Flowing in a heated room with increased humidity and unlimited sweat might seam like an extra efficient workout — we all know how successful it feels to finish a session just dripping with sweat — but a new study suggests that hot yoga might not really be that much better for your health than regular yoga.
According to a study completed by researchers at Texas State University in San Marcos, and published in the journal Experimental Physiology, you don’t have to do your Bikram yoga session in a heated room to get all of the benefits.
The researchers tasked middle-aged people to complete a 12-week yoga regimen. They were all required to attend Bikram classes at least three times per week. Half of the participants were asked to do it in a hot room, and the other half were asked to do it in a normal temperature.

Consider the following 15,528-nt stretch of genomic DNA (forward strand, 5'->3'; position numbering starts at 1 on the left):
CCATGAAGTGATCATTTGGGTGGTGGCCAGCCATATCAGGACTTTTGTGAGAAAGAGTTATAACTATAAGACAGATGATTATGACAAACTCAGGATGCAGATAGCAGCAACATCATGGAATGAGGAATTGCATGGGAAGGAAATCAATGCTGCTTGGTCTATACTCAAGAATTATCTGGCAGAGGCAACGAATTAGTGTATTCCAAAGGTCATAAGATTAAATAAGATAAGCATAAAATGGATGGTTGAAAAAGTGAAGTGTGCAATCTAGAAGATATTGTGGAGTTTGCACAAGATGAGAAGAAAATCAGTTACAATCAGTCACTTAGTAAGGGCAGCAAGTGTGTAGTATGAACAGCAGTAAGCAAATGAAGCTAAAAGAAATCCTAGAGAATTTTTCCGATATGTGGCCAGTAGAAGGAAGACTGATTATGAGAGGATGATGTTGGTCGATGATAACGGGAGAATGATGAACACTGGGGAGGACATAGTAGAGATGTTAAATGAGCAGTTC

At the end of the study, researchers found that the people who completed hot yoga saw serious improvements in their vascular health.
But they also saw the very same improvement in those people who didn’t attend the class in a highly heated room.
“The new finding from this investigation was that the heated practice environment did not seem to play a role in eliciting improvements in vascular health with Bikram yoga,” says study author Dr. Stacy D. Hunter. “It’s definitely showing benefits to the 26-posture sequence. It just doesn’t seem like the heat is necessary in terms of improving heart health.”
While this doesn’t mean that you should go out and ditch your hot yoga routine, it does mean that if you’re looking to gain the benefits — for your flexibility, and your heart — you don’t necessarily have to sweat your way to get them.